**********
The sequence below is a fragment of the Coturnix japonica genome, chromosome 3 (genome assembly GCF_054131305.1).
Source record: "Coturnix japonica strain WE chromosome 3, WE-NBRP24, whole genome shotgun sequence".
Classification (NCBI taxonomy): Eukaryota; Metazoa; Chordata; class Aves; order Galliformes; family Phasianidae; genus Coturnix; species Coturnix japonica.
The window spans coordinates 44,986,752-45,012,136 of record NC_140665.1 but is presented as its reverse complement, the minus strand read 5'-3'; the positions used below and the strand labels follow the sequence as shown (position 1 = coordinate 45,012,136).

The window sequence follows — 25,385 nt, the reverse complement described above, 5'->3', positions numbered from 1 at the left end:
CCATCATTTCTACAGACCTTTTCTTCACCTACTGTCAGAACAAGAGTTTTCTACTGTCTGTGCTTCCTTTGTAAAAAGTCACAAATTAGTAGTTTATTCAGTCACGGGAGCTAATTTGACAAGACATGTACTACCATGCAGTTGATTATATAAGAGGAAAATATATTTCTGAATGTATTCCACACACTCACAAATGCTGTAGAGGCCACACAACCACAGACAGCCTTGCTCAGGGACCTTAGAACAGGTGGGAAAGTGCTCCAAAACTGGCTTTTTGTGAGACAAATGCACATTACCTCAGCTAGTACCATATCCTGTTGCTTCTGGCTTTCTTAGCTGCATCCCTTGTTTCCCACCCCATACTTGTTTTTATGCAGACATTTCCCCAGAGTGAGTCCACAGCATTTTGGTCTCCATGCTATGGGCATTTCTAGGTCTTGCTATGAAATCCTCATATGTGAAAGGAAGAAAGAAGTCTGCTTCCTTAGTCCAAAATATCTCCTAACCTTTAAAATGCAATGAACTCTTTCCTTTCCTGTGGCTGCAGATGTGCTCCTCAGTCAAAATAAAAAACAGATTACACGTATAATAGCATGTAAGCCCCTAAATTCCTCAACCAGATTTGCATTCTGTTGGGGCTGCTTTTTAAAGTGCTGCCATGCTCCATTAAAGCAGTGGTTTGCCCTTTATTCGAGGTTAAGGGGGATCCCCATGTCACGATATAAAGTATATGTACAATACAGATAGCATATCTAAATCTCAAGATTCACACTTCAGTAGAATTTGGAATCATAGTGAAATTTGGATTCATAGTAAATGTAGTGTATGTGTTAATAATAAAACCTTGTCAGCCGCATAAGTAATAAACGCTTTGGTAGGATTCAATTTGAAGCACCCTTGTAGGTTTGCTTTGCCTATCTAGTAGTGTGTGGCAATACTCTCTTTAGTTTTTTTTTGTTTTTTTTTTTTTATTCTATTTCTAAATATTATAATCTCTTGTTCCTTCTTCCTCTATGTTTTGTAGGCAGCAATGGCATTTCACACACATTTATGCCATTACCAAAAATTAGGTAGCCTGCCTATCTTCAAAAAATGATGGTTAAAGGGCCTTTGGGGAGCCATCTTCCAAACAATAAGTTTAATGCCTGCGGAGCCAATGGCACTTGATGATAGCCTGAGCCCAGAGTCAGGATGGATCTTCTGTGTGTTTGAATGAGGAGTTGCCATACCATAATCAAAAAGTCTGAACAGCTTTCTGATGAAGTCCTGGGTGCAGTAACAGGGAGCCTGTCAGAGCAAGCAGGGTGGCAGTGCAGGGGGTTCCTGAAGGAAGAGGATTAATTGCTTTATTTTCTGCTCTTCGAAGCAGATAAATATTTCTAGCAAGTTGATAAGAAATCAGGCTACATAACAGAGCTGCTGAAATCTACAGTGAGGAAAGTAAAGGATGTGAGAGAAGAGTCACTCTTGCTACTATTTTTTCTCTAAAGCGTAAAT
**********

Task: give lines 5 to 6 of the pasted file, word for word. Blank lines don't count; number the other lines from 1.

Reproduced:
The window sequence follows — 25,385 nt, the reverse complement described above, 5'->3', positions numbered from 1 at the left end:
CCATCATTTCTACAGACCTTTTCTTCACCTACTGTCAGAACAAGAGTTTTCTACTGTCTGTGCTTCCTTTGTAAAAAGTCACAAATTAGTAGTTTATTCAGTCACGGGAGCTAATTTGACAAGACATGTACTACCATGCAGTTGATTATATAAGAGGAAAATATATTTCTGAATGTATTCCACACACTCACAAATGCTGTAGAGGCCACACAACCACAGACAGCCTTGCTCAGGGACCTTAGAACAGGTGGGAAAGTGCTCCAAAACTGGCTTTTTGTGAGACAAATGCACATTACCTCAGCTAGTACCATATCCTGTTGCTTCTGGCTTTCTTAGCTGCATCCCTTGTTTCCCACCCCATACTTGTTTTTATGCAGACATTTCCCCAGAGTGAGTCCACAGCATTTTGGTCTCCATGCTATGGGCATTTCTAGGTCTTGCTATGAAATCCTCATATGTGAAAGGAAGAAAGAAGTCTGCTTCCTTAGTCCAAAATATCTCCTAACCTTTAAAATGCAATGAACTCTTTCCTTTCCTGTGGCTGCAGATGTGCTCCTCAGTCAAAATAAAAAACAGATTACACGTATAATAGCATGTAAGCCCCTAAATTCCTCAACCAGATTTGCATTCTGTTGGGGCTGCTTTTTAAAGTGCTGCCATGCTCCATTAAAGCAGTGGTTTGCCCTTTATTCGAGGTTAAGGGGGATCCCCATGTCACGATATAAAGTATATGTACAATACAGATAGCATATCTAAATCTCAAGATTCACACTTCAGTAGAATTTGGAATCATAGTGAAATTTGGATTCATAGTAAATGTAGTGTATGTGTTAATAATAAAACCTTGTCAGCCGCATAAGTAATAAACGCTTTGGTAGGATTCAATTTGAAGCACCCTTGTAGGTTTGCTTTGCCTATCTAGTAGTGTGTGGCAATACTCTCTTTAGTTTTTTTTTGTTTTTTTTTTTTTATTCTATTTCTAAATATTATAATCTCTTGTTCCTTCTTCCTCTATGTTTTGTAGGCAGCAATGGCATTTCACACACATTTATGCCATTACCAAAAATTAGGTAGCCTGCCTATCTTCAAAAAATGATGGTTAAAGGGCCTTTGGGGAGCCATCTTCCAAACAATAAGTTTAATGCCTGCGGAGCCAATGGCACTTGATGATAGCCTGAGCCCAGAGTCAGGATGGATCTTCTGTGTGTTTGAATGAGGAGTTGCCATACCATAATCAAAAAGTCTGAACAGCTTTCTGATGAAGTCCTGGGTGCAGTAACAGGGAGCCTGTCAGAGCAAGCAGGGTGGCAGTGCAGGGGGTTCCTGAAGGAAGAGGATTAATTGCTTTATTTTCTGCTCTTCGAAGCAGATAAATATTTCTAGCAAGTTGATAAGAAATCAGGCTACATAACAGAGCTGCTGAAATCTACAGTGAGGAAAGTAAAGGATGTGAGAGAAGAGTCACTCTTGCTACTATTTTTTCTCTAAAGCGTAAAT